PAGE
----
Philip Hammond urged to use budget to help low-income families

Rising inflation is exacerbating benefits cuts, says Child Poverty Action Group, making it harder for parents to make ends meet

Philip Hammond is being urged to use his autumn budget to ease the plight of low-income families, as research shows that rising inflation is making benefits cuts bite harder.

A couple both working full-time on the “national living wage” in 2017 will generate only enough income to meet 87% of the basic costs of bringing up a child, according to research published by the Child Poverty Action Group (CPAG). For a lone parent, the figure is 83%.

CPAG’s annual Cost of a Child report, by Prof Donald Hirsch of Loughborough University’s Centre for Research in Social Policy, suggests a series of benefits cuts and freezes, together with the recent rise in inflation, is making it increasingly difficult for low-income families to make ends meet.

Alison Garnham, CPAG’s chief executive, said: “With the return of inflation, the benefits freeze has become toxic for struggling families. Rather than prioritising tax cuts, which help the better-off, the chancellor should use the autumn budget to invest in helping families with children. Ending the benefits freeze should be the first step he takes to rebalance the finances of ordinary families.”

Many in-work benefits have been frozen since last April, in a policy announced by Hammond’s predecessor, George Osborne. Other cuts, including the abolition of the child element of tax credits and the decision to offer no additional tax credits for third and subsequent children, are gradually affecting more families.

And Hirsch’s research suggests the cost of bringing up a child – based on survey evidence about what the public believe are the basic necessities of a decent standard of living – has begun rising again.

In total, including housing costs, he estimates that it now costs a couple £155,100 to bring up a child from birth to age 18 – up from £151,600 last year.

The report says: “After a short period of price stability, the cost of a child is once again starting to rise. For the first time in postwar history, these cost increases are not being matched by increases in support given to families from the state. While this policy persists, the struggle that low-income families face to make ends meet will become steadily harder.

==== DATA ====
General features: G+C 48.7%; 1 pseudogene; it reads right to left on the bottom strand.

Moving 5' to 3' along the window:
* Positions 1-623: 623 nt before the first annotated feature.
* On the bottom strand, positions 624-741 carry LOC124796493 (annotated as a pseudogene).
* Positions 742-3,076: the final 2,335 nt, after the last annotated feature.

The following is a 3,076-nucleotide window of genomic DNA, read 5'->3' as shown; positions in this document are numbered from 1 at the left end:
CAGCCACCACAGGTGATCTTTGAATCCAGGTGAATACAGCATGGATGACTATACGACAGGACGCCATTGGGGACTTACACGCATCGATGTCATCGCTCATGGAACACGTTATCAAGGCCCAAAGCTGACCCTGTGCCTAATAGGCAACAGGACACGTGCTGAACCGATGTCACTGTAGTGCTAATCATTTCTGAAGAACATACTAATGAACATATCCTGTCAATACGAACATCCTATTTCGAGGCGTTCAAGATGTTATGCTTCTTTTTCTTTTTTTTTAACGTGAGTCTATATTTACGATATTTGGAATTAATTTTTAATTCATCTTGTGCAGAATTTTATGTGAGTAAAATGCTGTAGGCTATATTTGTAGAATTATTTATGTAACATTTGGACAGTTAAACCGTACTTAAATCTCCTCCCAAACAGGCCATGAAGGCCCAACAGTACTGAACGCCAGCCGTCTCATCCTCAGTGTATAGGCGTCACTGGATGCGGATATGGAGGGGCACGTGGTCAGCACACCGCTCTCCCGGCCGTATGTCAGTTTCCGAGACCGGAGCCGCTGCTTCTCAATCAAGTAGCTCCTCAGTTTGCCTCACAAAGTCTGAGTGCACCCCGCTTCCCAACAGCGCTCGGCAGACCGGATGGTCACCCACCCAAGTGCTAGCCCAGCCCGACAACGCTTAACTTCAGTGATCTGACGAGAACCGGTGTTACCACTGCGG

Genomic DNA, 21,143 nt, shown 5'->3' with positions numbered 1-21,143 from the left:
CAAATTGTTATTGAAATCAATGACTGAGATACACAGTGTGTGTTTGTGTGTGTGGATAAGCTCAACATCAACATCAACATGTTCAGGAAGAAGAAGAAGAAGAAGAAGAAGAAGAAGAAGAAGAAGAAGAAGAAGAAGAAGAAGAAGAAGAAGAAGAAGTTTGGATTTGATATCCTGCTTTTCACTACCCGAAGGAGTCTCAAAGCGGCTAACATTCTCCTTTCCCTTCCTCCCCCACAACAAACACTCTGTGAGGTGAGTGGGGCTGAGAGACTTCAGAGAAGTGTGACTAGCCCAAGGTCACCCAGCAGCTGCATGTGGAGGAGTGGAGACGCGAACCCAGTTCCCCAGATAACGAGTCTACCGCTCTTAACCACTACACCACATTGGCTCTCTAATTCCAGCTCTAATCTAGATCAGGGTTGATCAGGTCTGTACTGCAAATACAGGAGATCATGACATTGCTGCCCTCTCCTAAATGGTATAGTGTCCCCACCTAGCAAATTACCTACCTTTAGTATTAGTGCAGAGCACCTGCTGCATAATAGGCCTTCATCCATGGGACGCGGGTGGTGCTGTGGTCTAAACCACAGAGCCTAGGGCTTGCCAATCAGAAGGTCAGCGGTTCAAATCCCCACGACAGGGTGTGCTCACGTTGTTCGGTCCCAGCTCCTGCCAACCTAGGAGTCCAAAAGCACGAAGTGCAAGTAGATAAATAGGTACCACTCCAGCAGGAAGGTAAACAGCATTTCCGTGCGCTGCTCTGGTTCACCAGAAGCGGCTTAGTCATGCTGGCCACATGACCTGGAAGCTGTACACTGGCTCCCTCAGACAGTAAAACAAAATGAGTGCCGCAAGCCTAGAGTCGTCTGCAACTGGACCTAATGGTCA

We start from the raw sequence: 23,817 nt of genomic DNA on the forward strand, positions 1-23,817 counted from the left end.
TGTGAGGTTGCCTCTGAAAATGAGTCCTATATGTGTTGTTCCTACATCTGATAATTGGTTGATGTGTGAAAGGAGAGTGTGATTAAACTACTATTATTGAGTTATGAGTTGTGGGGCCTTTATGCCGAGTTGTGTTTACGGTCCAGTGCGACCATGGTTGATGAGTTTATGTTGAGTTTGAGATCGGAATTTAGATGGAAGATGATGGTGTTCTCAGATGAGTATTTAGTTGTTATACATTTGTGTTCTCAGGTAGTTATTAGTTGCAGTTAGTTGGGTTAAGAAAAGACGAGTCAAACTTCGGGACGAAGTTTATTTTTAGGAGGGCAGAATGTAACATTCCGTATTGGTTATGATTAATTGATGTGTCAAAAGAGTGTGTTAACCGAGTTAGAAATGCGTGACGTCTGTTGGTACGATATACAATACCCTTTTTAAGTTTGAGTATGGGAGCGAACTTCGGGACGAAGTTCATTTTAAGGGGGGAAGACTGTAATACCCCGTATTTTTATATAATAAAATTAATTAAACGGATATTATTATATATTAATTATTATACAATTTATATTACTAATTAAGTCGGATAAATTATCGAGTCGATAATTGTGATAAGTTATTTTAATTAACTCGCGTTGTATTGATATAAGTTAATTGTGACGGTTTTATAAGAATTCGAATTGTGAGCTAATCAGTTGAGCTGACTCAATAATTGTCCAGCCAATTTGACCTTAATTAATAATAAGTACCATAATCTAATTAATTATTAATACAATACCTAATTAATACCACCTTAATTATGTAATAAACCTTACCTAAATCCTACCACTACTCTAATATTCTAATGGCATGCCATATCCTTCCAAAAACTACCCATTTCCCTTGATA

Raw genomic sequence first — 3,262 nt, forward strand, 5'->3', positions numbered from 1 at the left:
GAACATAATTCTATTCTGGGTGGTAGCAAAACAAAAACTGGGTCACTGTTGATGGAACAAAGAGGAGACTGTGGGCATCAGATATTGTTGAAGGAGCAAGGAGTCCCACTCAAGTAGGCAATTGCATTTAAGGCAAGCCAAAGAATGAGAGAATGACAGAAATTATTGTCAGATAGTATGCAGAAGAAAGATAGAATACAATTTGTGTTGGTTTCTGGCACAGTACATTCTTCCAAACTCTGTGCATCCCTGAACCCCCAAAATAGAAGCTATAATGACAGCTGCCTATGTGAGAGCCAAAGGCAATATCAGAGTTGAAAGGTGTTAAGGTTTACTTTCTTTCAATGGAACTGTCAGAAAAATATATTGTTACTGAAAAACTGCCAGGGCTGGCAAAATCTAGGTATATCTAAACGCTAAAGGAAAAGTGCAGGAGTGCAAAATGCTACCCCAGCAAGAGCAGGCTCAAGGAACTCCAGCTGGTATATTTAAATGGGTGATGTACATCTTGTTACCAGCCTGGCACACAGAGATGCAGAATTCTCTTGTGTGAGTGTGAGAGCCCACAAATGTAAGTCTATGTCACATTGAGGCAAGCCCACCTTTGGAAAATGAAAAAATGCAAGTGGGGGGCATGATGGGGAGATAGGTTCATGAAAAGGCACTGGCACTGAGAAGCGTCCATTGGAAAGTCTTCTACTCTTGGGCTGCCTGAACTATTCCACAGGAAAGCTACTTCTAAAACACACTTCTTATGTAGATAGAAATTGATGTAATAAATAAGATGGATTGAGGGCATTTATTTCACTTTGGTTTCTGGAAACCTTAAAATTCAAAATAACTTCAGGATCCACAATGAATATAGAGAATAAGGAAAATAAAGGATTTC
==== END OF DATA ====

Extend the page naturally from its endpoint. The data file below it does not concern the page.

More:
Hirsch finds that out-of-work families are left with just 58% of the income they need to meet the costs of bringing up a child – and future cuts will see them fall further behind.

“For them, the ‘safety net’ of means-tested support no longer merits this name, since it does not offer the safety of an income capable of covering essentials. Families unable to cover their costs on benefits must either undergo serious hardship, fall back on the help of their families or go into debt,” he says.

Inflation has been rising steadily over the past 18 months, from just above zero at the start of 2016 to 2.6% on the new CPIH measure, which includes housing costs.

The Conservative manifesto promised to implement tax cuts first proposed by David Cameron, including raising the higher-rate threshold for income tax to £50,000 by 2020.

During the election campaign, Labour repeatedly contrasted these plans with the plight of low-paid, insecure workers – although it did not promise to reverse all planned welfare cuts.

Debbie Abrahams
Debbie Abrahams: ‘The Tories have no plan to tackle stagnant wages, insecure employment and rising inflation’. Photograph: David Gadd/Sportsphoto Ltd/Allstar

Debbie Abrahams, the shadow secretary of state for work and pensions, said: “This report highlights just how hard it is for working families to get by, with a record high of 4 million children now living in poverty under this Tory government.

“The Tories have no plan to tackle stagnant wages, insecure employment and rising inflation, choosing instead to make the poorest pay for austerity and their economic mismanagement.

“The next Labour government will … ensure that work will always pay and put an end to in-work poverty by transforming universal credit, which currently is not fit for purpose and will make families worse off than they were just five years ago.”

Osborne announced deep reductions in state support for poorer families in 2015, in a bid to shave £12bn from the annual welfare budget. Some aspects of the package were softened after a parliamentary revolt – but the bulk of the cuts are still due to take effect.

A government spokesperson said: “We’re helping millions of households meet the everyday cost of living and keep more of what they earn. We introduced universal credit, and increased the national living wage and tax free personal allowance to make sure it pays to be in work.”


Heather Stewart

The GuardianTramp

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